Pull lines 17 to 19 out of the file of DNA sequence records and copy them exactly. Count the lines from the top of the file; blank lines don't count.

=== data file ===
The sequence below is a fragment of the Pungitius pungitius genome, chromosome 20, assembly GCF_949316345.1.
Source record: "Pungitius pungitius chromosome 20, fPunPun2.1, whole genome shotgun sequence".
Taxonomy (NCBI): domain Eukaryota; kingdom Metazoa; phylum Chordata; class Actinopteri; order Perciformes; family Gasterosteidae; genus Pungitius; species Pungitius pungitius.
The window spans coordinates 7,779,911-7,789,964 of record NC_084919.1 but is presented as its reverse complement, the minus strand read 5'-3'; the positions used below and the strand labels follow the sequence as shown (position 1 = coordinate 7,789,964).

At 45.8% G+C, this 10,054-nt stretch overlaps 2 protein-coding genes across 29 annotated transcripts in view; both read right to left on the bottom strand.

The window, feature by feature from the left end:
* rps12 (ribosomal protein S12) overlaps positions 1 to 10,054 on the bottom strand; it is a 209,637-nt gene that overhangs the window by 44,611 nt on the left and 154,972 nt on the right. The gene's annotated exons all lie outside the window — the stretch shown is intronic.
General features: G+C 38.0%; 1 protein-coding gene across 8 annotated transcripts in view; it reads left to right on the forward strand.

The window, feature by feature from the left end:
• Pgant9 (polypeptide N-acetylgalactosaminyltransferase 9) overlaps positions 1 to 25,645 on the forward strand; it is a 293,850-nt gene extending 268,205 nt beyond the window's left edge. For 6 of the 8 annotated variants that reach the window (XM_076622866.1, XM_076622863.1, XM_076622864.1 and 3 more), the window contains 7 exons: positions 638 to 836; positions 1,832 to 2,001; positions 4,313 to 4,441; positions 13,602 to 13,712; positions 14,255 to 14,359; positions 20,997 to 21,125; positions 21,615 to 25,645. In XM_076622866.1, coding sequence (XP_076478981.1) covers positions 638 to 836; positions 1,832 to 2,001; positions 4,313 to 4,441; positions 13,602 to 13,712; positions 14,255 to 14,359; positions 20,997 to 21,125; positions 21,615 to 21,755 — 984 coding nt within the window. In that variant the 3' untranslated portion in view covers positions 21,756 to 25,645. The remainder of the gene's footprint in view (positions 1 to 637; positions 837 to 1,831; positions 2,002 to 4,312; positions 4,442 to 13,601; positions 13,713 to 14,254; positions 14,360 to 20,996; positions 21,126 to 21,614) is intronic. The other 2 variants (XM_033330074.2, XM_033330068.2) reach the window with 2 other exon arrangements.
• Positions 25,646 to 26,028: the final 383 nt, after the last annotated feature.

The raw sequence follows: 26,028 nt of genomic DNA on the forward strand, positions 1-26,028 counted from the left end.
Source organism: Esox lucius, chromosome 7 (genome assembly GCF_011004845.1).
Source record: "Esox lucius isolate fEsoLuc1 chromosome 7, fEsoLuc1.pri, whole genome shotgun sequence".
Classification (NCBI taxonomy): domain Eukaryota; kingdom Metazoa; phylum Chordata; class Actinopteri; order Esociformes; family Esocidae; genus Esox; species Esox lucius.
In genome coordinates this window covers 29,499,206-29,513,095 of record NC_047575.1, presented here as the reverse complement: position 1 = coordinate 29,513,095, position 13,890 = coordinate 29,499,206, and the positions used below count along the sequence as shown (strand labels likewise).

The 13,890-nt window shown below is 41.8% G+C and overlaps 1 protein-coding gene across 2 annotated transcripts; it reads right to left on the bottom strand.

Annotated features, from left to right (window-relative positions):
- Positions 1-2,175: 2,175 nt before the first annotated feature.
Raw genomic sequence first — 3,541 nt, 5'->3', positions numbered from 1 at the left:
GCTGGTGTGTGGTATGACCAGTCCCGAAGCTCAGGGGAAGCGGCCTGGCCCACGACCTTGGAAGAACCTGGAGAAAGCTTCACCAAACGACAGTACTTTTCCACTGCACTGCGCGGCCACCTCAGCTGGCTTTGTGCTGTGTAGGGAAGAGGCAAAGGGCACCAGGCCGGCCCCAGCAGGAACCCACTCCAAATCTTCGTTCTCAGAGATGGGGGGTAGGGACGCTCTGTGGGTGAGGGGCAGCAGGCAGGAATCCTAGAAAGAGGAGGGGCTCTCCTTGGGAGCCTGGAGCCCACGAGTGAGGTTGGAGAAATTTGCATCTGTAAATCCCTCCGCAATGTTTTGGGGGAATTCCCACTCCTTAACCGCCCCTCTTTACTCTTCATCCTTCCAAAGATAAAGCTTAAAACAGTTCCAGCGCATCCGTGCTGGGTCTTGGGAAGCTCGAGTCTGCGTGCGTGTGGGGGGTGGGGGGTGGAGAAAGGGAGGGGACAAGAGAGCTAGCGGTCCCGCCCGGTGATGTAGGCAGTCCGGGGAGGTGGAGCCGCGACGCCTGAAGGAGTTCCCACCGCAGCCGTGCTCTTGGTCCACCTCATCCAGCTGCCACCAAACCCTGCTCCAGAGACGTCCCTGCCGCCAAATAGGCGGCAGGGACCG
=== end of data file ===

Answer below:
The 13,890-nt window shown below is 41.8% G+C and overlaps 1 protein-coding gene across 2 annotated transcripts; it reads right to left on the bottom strand.

Annotated features, from left to right (window-relative positions):
- Positions 1-2,175: 2,175 nt before the first annotated feature.